Filed under: Education, Economy, Democrat Corruption, Taxes, Capitalism, The United States, Regulation | Tags: Gangster Government, Chicago Politics, President Obama's Economics
One of the problems is that President Obama learned his economics from Saul Alinsky, I guess. We are not allowed to see his transcripts, so no one knows if he ever had a course in economics. He was reported to be the best student of Alinsky’s Rules for Radicals ever.
Andy McCarthy summed up the Alinsky approach in his excellent book, The Grand Jihad.
Alinskyites, though, are more sophisticated, patient, and practical. They bore in, hollowing out the system from within, taking on the appearance and argot of the heartland. Their single, animating goal is to overthrow the capitalist social order, which they claim to see as racist, corrupt, exploitative, imperialistic, etc. Everything else — including the cultivation of like-minded Islamists — is negotiable. They reserve the right to take any position on any matter, to say anything at any time, based on the ebb and flow of popular opinion. That keeps them politically viable while they radically transform society. Transform it into what, they haven’t worked out in great detail — except that it will be perfect, communal, equal and just.
Filed under: Politics
“President Barack Obama’s State of the Union address Tuesday night will seek to shift the public’s souring view of his leadership, a challenge the White House sees as critical to shaping the nation’s policy direction over the next three years,” the Wall Street Journal reported.
He will emphasize his intention to use unilateral presidential authority to bypass Congress when they won’t do what he wants. And he thinks that what will fix the public’s very sour view of his leadership is more failure to abide by the Constitution he swore to defend? More gangster government? Well, yes, that’s apparently what he has in mind.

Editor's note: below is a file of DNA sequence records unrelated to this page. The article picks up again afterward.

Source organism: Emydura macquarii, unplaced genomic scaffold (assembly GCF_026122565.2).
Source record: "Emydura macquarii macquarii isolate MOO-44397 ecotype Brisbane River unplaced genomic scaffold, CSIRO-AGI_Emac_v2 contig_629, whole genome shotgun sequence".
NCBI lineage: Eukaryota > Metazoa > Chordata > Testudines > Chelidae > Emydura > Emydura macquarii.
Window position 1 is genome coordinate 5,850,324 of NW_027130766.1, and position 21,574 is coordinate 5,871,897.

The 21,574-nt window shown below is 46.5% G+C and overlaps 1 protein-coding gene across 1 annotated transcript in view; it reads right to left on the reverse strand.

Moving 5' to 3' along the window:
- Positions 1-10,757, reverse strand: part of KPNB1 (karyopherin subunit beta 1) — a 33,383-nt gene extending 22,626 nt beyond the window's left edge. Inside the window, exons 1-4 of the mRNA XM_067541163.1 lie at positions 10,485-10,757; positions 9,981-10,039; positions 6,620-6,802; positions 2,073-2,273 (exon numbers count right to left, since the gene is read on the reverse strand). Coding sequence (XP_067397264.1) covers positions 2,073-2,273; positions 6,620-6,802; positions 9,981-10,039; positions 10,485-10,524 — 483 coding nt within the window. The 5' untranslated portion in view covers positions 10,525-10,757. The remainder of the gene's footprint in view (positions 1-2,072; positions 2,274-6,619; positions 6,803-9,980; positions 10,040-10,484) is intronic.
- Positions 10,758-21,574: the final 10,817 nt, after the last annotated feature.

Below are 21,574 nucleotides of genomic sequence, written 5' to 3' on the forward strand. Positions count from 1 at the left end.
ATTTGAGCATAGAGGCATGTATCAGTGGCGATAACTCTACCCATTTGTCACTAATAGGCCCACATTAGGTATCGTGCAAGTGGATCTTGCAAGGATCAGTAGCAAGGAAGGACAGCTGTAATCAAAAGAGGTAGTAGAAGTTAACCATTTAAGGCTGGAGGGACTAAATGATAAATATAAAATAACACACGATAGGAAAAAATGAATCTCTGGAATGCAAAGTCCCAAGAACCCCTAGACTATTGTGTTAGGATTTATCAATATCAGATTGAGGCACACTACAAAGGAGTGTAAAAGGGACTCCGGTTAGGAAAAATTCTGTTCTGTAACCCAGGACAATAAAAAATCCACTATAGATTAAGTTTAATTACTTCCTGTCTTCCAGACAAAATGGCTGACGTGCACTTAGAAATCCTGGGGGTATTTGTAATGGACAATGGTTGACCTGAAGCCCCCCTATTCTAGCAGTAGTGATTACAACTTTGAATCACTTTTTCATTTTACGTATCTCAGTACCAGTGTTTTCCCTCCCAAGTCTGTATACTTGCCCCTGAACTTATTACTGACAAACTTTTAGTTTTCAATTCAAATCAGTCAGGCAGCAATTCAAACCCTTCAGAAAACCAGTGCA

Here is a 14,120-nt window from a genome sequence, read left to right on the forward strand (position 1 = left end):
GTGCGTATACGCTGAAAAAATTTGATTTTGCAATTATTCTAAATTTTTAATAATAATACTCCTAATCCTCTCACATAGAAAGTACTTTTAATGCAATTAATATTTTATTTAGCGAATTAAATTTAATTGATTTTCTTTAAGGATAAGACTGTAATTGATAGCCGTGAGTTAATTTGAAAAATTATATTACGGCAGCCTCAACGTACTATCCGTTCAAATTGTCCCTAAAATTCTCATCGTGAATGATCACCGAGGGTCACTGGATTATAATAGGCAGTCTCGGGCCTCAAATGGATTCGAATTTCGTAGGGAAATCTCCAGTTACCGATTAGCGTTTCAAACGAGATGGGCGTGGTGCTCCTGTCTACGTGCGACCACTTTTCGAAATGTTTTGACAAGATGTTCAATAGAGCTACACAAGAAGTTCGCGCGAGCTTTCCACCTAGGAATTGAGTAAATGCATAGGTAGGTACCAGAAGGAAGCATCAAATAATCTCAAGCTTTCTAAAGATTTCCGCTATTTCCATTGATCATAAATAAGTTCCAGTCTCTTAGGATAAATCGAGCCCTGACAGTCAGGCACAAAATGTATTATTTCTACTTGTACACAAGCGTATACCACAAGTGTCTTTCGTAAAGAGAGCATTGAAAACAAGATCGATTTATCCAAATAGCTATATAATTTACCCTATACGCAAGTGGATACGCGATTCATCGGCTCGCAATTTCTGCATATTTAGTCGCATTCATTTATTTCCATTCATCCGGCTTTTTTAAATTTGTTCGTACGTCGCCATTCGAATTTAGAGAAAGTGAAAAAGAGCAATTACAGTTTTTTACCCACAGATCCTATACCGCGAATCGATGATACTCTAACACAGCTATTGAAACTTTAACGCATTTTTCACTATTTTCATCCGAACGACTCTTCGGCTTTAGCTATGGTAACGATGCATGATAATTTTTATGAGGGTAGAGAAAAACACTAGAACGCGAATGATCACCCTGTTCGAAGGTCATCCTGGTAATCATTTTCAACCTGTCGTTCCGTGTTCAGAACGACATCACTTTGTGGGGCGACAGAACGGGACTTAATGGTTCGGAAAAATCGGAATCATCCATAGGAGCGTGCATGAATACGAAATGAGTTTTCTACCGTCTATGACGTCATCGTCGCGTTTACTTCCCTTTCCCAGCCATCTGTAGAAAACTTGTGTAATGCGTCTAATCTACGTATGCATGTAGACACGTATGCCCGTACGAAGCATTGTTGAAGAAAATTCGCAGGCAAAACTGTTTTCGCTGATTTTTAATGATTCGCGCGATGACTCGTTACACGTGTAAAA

Mr. Obama will stress that he intends to take unilateral action on a host of other issues: infrastructure development, job training, climate change and education. Administration officials hinted broadly at the assertive new direction Sunday.
Mr. Obama has been saying for 4½ years that he was going to save the country with “infrastructure development,” “job training,” “climate change,” and “education.” He developed no infrastructure, except an airport that got one flight a week, guardrails by a dry lake, and a sheepish announcement that there weren’t any shovel ready projects after all.
Last I heard was that there were 47 different federal job-training programs, and no evidence that they were successful in putting people to work. Mr. Obama doesn’t need to work on climate change. The climate stopped warming 17½ years ago. The climate is always warming and cooling, and there is no need for alarm. If he paid attention to what is going on, he would notice that the Europeans are getting out of the climate change business as fast as they can. They have decided that they cannot afford big investments in wind and solar energy.